We made gains in equality, LGBTI rights, and body positivity

In July, Thailand moved to back same-sex unions, passing a draft bill that would grant these partnerships most, if not all, the same rights as marriages. Some provincial offices also started to allow workers to dress according to their gender identity. Meanwhile, drag star Angele Anang took to her platform to stump for body positivity, launching a #prouddarker campaign that sought to destigmatize dark skin. 


Nature started to recover

Without 40 million tourists thundering around Thailand, the natural ecosystem began to heal this year. Turtles returned to Koh Samui, dugongs came back to Trang, blacktip reef sharks were found in Phi Phi’s beleaguered Maya Bay. Just ignore the annual burning in the North and the recurring PM2.5 problems in Bangkok, and you’ve got a natural paradise in the works.


Milli blew up the Internet

Arguably the year’s biggest hit—in Thailand, we mean; no one is topping The Weeknd or Dua Lipa—came from this under-18 upstart. Fresh, clever, and featuring a chorus that’s tailor-made to shout along with, Milli’s “Pakkorn” blew up the Internet at the start of the year (78 million views and counting on Youtube). Since then, the Gen Z rap star has released other bangers that prove the future of music in Thailand is looking up.


Hygiene is now a thing

Few things strike terror in your heart quite like walking into a restroom in Lumphini, Benjakitti, or any of Bangkok’s parks, for that matter. Okay, sure, maybe that experience hasn’t improved at all, but on the bright side, we’ve all become more aware of the value of practicing good hygiene since the whole pandemic thing kicked off. 


Entrepreneurs made a difference in our lives

2020 was the year we saw bright-minded businessfolk fight food waste, transform street food to better fit our increasingly advanced lives, make us really care about sustainable fashion, and put better coffee in your morning cup via special delivery services, among many other cool ideas turned into business models.


The democracy movement took off

It’s real, it’s vibrant, and the desire for freedom of speech has never been made more apparent. Words have been spoken and lines have been crossed that seemed unthinkable a couple of years ago. If you believe in democracy, 2020 should have given you some hope. 


Image: Park Hyatt Bangkok

Five-star hotels became accessible

Too broke to afford to stay in a luxury hotel that normally caters to European or Chinese tourists? Not in 2020. This year, many top hotels that seemed inaccessible suddenly had space for you, and at prices you could afford. Without international travelers, you were almost always assured a room, so you could finally find out what all the fuss was about over a weekend-long staycation. Odds are good you’ll enjoy the same opportunities for much of next year, too.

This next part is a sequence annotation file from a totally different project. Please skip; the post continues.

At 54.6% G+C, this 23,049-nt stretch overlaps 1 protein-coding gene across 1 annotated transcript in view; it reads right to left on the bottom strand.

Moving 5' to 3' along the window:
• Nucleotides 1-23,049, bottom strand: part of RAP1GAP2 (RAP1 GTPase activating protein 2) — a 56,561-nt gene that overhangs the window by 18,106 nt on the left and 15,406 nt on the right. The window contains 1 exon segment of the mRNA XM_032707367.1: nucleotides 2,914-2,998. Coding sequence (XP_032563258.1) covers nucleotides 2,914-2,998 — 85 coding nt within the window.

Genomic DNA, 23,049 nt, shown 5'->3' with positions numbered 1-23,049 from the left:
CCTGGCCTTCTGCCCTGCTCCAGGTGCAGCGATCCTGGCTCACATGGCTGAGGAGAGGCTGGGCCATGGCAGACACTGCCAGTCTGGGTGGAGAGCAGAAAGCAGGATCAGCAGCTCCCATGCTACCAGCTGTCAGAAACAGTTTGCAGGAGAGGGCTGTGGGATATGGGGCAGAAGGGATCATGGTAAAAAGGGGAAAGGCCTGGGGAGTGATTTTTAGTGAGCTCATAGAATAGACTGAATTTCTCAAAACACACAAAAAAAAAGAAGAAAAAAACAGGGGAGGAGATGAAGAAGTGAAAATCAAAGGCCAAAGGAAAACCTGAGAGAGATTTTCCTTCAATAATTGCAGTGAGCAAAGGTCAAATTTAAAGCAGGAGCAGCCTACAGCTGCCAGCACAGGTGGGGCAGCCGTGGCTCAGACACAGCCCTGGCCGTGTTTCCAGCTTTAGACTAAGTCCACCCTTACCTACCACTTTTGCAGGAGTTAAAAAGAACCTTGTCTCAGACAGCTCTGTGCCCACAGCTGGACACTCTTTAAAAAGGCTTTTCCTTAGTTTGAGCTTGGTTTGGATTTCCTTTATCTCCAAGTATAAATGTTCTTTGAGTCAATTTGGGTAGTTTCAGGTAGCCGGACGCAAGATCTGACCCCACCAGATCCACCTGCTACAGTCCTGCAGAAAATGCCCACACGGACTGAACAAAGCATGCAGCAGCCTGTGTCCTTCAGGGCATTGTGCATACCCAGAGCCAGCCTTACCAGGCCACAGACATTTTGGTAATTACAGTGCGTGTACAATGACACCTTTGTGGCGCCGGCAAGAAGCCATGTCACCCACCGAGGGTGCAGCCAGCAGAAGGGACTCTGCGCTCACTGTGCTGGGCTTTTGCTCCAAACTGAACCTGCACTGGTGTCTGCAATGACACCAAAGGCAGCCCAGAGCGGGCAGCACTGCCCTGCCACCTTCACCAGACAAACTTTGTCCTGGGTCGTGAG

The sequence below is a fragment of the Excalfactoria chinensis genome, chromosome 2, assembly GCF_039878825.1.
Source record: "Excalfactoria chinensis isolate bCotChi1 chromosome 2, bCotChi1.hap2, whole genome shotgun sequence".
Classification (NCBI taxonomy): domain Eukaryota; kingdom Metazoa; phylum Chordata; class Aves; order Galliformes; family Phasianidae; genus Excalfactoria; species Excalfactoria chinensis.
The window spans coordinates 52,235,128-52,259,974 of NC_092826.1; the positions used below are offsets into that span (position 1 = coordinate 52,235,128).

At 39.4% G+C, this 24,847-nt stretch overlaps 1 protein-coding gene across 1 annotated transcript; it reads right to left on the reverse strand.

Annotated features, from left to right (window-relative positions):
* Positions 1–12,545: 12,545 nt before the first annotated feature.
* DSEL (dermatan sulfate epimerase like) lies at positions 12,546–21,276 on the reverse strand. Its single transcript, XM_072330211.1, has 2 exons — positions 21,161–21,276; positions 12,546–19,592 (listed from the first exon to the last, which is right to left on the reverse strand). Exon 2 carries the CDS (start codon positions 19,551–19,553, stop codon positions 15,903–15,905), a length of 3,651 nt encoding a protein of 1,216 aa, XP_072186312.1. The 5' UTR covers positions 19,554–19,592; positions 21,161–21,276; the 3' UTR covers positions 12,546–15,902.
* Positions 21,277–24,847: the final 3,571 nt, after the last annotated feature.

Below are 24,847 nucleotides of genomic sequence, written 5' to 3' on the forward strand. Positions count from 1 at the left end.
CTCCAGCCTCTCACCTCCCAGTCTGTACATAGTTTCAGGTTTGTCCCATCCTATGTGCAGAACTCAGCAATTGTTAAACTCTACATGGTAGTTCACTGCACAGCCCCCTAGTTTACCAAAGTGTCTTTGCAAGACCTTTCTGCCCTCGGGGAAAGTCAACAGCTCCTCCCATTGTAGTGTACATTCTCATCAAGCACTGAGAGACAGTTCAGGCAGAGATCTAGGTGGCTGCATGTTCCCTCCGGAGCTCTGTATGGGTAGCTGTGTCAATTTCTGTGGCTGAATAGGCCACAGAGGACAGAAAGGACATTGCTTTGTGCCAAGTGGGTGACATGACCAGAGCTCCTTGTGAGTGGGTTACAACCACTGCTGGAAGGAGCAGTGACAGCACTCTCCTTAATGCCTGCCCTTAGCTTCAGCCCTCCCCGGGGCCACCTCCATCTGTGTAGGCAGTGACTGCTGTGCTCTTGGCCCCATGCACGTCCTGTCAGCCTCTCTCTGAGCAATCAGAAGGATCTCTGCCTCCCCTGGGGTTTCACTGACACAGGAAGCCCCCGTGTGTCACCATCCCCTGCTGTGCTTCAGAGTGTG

We had time to explore new hobbies or rediscover old ones

When we were all told to #stayhome, many of us discovered hidden talents in cooking, dancing, TikToking, fermenting, or more. Lockdown was often terrible, but having time to try new things without FOMO or commutes getting in the way was awesome. 


Working from home was normalized

Speaking of commutes, who needs ’em? Nearly everyone had to adjust to working from home in April and May. Many discovered that, hey, despite what your boss always argued, you could do it successfully, and it might have improved your quality of life, too.  


A lot of BTS and MRT extensions were added

Moving around in a city that boasts some of the world’s worst traffic got a lot easier this year. BTS extensions added 19km of tracks stretching from Mo Chit to Khu Khot in northern Bangkok. In December, Thonburi welcomed its new Gold Line, featuring a non-train that shuttles people to the gilded behemoth that is IconSiam. The MRT, meanwhile, now links up at Tha Phra. In 2021, BTS Suksa Witthaya will finally open by Sathorn Soi 12, while intersecting lines of various shades—pink, orange, brown, light red—are slated to be completed within the next four years. 


More bars opened with signs and real doors

2020 was the year Bangkok bars finally ditched bookcases, phone booths, and secret buttons cloaking their entryways. We’re still not over calling legally operating bars speakeasies, but at least we lost a lot of the gimmicks. 


Weed is now kind of, sort of, basically legal

Since legalizing marijuana in 2018, Thailand has continued to take steps toward full, actual legalization. In January, a medical marijuana clinic attached to the Health Ministry opened, offering free cannabis to patients. Currently, almost 150 clinics are allowed to prescribe cannabis, too. Now, Deputy Prime Minister and Health Minister Anutin Charnvirakul hopes to grant private operators the freedom to grow and trade marijuana for export and import, part of a greater strategy to turn Thailand into a medical marijuana tourism destination.